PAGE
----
Saratoga County

Open space funding source fails

County supervisors have rejected endorsing a new real estate transfer tax as a way to pay for open s

County supervisors have rejected endorsing a new real estate transfer tax as a way to pay for open space protection measures.

They voted 12-7 this week against a resolution that would have endorsed a state bill that has been approved in the state Assembly but not the Senate.

“The objective I don’t have any problem with. My concern is this is an open-ended source of revenue for buying property that is then taken off the tax roll,” said Supervisor John E. Lawler, R-Waterford, who argued against the measure.

“It won’t be brought up by me again for a couple of years,” said Malta Supervisor Paul Sausville, who has been the most vocal county-level supporter of the Community Reinvestment Act legislation.

“I think the people will eventually see the merit of this,” he said after the vote, taken at the monthly board meeting in Ballston Spa.

Sausville had urged endorsement of the legislation, which would allow local communities to place a new real estate transfer tax on property to pay for buying land for parks, undeveloped open space or for buying the development rights to open land.

The tax could be up to 2 percent but would only be imposed on transactions above the county median sales price, Sausville said.

The resolution defeated by supervisors would have said the county endorses the concept and would have informed the local state legislators of that support. It was approved earlier this month by the county supervisors’ legislative and research committee, which Sausville chairs.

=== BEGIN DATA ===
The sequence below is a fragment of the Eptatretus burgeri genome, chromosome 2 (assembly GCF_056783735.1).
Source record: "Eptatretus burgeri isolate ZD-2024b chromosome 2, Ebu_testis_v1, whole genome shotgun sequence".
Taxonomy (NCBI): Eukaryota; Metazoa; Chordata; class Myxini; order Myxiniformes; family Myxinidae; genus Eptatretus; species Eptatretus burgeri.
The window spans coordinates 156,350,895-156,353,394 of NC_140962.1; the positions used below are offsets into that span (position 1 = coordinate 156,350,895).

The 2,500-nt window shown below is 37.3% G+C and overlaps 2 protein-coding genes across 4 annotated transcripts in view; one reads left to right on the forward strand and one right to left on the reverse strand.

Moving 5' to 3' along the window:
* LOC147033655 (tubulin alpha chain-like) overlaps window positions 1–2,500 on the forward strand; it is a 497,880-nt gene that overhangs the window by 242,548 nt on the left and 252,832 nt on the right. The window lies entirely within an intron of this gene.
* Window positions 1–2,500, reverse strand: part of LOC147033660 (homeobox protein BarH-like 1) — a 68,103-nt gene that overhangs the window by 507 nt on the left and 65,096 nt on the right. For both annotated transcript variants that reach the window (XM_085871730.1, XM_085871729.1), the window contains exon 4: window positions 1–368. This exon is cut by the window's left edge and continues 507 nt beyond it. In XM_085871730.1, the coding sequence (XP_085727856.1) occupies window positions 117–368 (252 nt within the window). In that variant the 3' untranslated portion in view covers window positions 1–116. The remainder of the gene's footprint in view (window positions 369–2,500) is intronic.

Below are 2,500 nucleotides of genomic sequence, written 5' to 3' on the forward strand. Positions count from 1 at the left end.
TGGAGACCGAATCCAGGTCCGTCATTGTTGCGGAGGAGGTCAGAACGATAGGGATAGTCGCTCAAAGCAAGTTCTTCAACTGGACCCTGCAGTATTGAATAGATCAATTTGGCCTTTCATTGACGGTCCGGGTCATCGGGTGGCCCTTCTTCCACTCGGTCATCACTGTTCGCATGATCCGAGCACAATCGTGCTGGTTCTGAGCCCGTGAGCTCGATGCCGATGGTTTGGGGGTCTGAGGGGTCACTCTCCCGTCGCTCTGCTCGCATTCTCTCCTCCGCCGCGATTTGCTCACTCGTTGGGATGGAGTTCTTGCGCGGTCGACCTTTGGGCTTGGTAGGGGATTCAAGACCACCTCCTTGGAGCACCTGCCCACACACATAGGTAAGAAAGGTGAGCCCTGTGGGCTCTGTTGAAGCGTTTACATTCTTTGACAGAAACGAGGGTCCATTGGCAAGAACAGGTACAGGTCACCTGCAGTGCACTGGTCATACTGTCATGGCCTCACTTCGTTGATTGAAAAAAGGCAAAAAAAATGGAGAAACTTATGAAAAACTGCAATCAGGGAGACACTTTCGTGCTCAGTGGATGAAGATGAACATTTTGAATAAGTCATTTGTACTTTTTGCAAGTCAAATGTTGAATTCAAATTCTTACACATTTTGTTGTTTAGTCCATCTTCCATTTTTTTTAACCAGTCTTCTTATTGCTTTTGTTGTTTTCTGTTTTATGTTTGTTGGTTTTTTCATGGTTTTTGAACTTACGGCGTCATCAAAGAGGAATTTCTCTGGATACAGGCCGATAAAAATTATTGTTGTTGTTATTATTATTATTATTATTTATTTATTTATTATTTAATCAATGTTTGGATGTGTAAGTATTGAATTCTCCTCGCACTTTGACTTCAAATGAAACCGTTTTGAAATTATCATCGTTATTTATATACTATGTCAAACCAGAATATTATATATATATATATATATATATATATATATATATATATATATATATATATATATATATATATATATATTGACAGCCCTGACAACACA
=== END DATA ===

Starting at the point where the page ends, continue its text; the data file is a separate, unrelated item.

The tax has been adopted by some communities in the lower Hudson Valley under special bills, and the bill supported by Sausville would let any community in the state do it at the community’s option and after approval in a local voter referendum.

Saratoga County’s open land is under significant development pressure and municipal leaders have taken measures to preserve open space, but Sausville and others have argued those efforts are underfunded.

Taxing transactions that end up developing land makes sense, Sausville said.

“At the end of the day, it consumes our open space and it affects our quality of life,” Sausville said.

But opponents, led by Lawler, said spending funded by the tax would take land off the tax rolls and that would push people’s tax bills higher.

“If the town acquires property it is removed from the tax roll. I’m concerned this is an open-ended process,” Lawler said. “The taxes no longer paid on that parcel will be shifted to every other county taxpayer.”

Supervisor Anita Daly, R-Clifton Park, said people are already angry about their property tax burden.

“This isn’t the time, I don’t believe, when we want to engage in this kind of regulation,” she said.

Supporter Joanne Yepsen, D-Saratoga Springs, said the green infrastructure plan approved in 2006 calls for measures to preserve open space, create recreational opportunities and preserve historic and culturally significant sites — all of which, she noted, costs money.

“Let’s let the people decide what they want to spend their tax dollars on,” she said.

The county has been spending $500,000 on open space and farmland protection measures, and increased that to $750,000 this year. Preservation advocates argue those amounts are not adequate.

Categories: Schenectady County

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